New college scorecard shows earnings gap
Comparing data on college costs, graduation rates and alumni earnings just got a lot easier with a website rolled out over the weekend by the U.S. Department of Education: College Scorecard. The site is part of the Obama administration’s push to promote better value in American higher education. As Kevin Carey with the New York Times’ Upshot blog reports, the data is revealing:
On the surface, the trends aren’t surprising — students who enroll in wealthy, elite colleges earn more than those who do not. But the deeper that you delve into the data, the more clear it becomes how perilous the higher education market can be for students making expensive, important choices that don’t always pay off…Elite institutions prop up the overall average earnings of college graduates nationwide. Although earnings of college graduates continue to outpace those of non-collegians by a significant margin, at some institutions, the earnings of students 10 years after enrollment are bleak. The Department of Education calculated the percentage of students at each college who earned more than $25,000 per year, which is about what high school graduates earn. At hundreds of colleges, less than half of students met this threshold 10 years after enrolling.
Impressive as the website’s collection of data is, it falls short of President Obama’s initial plan to create a college quality ranking system that would eventually be tied to federal financial aid. Michael Shear with the New York Times reports:
Under the original idea, announced by Mr. Obama with fanfare in 2013, all of the nation’s 7,000 institutions of higher education would have been assigned a ranking by the government, with the aim of publicly shaming low-rated schools that saddle students with high debt and poor earning potential…When he announced the plan at the University at Buffalo in 2013, Mr. Obama put colleges on notice that schools performing poorly on his rating system would eventually lose access to billions of dollars in federal student aid money…But the plan quickly ran into fierce opposition. Critics, including many of the presidents at elite private colleges, lobbied furiously against the idea of a government rating system, saying it could force schools to prioritize money-making majors like accounting over those like English, history or philosophy.
Easing college aid
As the president’s ambitious plan for a national college ranking system faltered, the administration continued to tinker around the edges of higher ed policy. As the Associated Press reports, students will be able to apply for federal college aid earlier, giving their families a better sense of what they can afford as they are applying, not months after:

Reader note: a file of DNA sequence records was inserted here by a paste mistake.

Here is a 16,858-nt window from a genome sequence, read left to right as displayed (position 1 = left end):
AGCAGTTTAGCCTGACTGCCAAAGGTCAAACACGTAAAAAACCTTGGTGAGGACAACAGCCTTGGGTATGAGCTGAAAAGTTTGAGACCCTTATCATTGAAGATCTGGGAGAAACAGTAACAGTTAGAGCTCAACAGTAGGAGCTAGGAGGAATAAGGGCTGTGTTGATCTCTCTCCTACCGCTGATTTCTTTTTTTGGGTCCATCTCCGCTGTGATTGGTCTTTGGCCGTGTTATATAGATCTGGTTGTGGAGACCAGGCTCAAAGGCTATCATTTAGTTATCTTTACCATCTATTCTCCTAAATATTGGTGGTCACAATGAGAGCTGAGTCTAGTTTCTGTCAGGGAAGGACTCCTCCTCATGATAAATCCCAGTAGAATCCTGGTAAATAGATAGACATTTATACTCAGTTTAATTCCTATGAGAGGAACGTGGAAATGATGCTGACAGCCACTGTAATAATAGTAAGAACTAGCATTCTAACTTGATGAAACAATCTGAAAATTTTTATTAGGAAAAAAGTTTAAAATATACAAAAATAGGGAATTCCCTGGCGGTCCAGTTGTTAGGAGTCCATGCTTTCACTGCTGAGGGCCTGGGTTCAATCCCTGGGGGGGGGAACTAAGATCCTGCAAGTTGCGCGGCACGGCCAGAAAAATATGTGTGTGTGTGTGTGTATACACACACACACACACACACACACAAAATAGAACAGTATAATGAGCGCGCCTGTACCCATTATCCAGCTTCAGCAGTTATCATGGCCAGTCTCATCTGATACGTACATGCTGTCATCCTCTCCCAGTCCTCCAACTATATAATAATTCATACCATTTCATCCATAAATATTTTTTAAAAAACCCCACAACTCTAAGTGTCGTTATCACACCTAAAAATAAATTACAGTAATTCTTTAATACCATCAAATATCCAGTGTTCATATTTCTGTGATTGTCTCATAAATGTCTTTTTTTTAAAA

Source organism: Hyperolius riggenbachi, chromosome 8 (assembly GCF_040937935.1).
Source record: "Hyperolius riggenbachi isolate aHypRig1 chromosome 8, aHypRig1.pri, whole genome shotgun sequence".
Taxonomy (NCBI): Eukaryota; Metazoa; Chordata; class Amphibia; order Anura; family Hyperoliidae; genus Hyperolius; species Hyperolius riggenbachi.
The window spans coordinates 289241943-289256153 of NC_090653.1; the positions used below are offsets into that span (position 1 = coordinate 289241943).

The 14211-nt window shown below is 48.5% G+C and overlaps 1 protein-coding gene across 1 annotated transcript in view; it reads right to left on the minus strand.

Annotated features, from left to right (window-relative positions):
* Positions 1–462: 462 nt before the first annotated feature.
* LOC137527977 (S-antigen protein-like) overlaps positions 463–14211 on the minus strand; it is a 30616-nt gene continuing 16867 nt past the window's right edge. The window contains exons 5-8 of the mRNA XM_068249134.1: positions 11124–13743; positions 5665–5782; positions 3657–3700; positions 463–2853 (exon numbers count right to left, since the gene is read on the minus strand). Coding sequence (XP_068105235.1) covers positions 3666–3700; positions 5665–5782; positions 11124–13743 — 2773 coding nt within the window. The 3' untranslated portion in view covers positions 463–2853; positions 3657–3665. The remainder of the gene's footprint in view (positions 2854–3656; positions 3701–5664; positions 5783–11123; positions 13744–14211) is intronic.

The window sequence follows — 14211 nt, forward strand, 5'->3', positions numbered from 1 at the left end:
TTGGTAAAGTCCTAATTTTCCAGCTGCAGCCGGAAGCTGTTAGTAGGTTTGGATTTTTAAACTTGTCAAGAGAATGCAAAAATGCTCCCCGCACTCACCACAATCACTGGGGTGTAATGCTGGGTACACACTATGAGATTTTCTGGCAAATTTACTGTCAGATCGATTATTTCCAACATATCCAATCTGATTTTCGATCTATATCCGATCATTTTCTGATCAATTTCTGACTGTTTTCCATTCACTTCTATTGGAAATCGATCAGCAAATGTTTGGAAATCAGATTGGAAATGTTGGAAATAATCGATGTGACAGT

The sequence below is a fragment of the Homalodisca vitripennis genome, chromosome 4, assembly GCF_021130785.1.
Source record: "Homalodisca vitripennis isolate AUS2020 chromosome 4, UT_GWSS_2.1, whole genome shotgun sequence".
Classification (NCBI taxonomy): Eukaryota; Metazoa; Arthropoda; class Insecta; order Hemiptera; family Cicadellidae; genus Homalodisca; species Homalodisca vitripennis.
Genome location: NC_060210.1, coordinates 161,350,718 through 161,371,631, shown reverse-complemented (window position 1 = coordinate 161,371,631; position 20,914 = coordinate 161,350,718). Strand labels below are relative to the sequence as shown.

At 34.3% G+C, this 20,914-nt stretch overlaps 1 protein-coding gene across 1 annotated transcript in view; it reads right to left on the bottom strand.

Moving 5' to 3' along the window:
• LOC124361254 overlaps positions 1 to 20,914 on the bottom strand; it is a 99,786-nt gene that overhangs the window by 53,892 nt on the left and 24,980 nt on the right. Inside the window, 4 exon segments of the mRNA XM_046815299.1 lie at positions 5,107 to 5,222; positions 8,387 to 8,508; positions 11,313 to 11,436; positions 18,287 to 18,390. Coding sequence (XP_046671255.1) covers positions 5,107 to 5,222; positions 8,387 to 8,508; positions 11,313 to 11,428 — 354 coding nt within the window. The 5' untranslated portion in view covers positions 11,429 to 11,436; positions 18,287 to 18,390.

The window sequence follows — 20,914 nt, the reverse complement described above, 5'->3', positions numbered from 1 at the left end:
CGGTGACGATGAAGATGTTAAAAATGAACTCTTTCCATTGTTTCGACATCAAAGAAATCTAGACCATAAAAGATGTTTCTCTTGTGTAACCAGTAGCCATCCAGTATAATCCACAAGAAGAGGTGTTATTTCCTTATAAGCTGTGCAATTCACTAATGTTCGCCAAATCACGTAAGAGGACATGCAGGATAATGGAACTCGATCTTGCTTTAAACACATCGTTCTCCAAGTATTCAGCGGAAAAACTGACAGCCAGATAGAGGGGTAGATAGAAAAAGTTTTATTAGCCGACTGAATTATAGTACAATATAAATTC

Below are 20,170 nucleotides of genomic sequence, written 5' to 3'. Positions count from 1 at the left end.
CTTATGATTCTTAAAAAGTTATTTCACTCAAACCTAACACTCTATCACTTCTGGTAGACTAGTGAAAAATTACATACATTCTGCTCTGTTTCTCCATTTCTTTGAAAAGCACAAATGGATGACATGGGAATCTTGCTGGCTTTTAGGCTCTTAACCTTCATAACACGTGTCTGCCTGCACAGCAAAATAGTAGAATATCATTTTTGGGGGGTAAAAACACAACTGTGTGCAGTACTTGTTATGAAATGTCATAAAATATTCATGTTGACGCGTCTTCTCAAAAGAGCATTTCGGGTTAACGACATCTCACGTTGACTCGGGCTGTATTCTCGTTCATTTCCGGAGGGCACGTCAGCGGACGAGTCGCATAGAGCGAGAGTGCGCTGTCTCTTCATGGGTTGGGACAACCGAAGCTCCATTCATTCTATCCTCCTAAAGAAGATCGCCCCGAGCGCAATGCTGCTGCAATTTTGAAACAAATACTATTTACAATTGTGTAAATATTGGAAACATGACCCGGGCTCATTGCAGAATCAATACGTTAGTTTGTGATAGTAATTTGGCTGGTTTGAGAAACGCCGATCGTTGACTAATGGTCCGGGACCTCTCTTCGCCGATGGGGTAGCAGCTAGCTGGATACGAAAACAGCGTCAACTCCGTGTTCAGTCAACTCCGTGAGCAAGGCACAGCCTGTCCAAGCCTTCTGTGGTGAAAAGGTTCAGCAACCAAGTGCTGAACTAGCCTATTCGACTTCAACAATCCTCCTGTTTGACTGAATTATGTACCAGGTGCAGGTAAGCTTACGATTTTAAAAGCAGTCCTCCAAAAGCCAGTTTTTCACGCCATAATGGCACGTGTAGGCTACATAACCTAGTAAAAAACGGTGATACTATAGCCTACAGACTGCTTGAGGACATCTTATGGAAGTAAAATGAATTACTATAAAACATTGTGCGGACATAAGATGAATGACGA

Under the current system, students planning to start school in the fall of 2017 must wait until January of that year to fill out the Free Application for Federal Student Aid. The new system will let them complete the form as early as October 2016, the month that marks the traditional start to the college application season…Some 2 million college students are eligible for federal Pell Grants but miss out because they never apply, said James Kvaal, the deputy director of the White House’s Domestic Policy Council.
Planned Parenthood fight continues
On Friday, the Jindal administration rescinded its initial effort to cancel Planned Parenthood’s Medicaid provider contract “without cause,” ending the group’s current lawsuit But the same day, the administration announced it was cancelling its contract “for cause.” Kevin Litten with Nola.com has details:
The change comes as a federal judge was set to rule on a request to block Jindal from canceling the contracts without cause, a move the administration had defended since announcing the defunding on Aug. 3. The administration now says Planned Parenthood is “in violation for entering into a settlement agreement under the federal False Claims Act in 2013.”
Planned Parenthood entered into a settlement for allegedly overbilling Texas Medicaid for unnecessary services, but the group denied any wrongdoing, which could weaken the Jindal administration’s case, according to Nola.com:
As part of the settlement agreement, however, Planned Parenthood Gulf Coast said it “expressly denies the allegations … (that it) engaged in any wrongful conduct or have any liability for the claims specified.” The agreement also stipulated that the payment was “neither an admission of liability by (Planned Parenthood) nor a concession by the government that its claims are not well founded.” The concept of liability is key when it comes to Louisiana’s administrative code…
The move is sure to set off another round of legal maneuvering, with access to services for more than 5,000 Louisianans hanging in the balance.
Death penalty disparities
A new study of death sentences found that the race of the victim matters–a lot. Maya Lau with The Advocate reports:
The killers of white people in Louisiana are roughly five times as likely to be sentenced to death as the murderers of black people, according to a study released last month.Meanwhile, black people account for 72 percent of all homicide victims in the state — a comparison the report’s authors say shows implicit bias in the way juries and the courts go about punishing killers based on the race and gender of a victim…Killings of white people are 10 times more likely to result in an execution in Louisiana than those involving black victims, the study concludes. And it asserts that there is no documented case in the history of Louisiana in which a white person was executed for murdering a black man.
Number of the Day
$45,900 – Average salary earned by LSU graduates 10 years after graduation, compared to a national average of $34,300 for college grads and $25,000 for high school grads (Source: College Scorecard)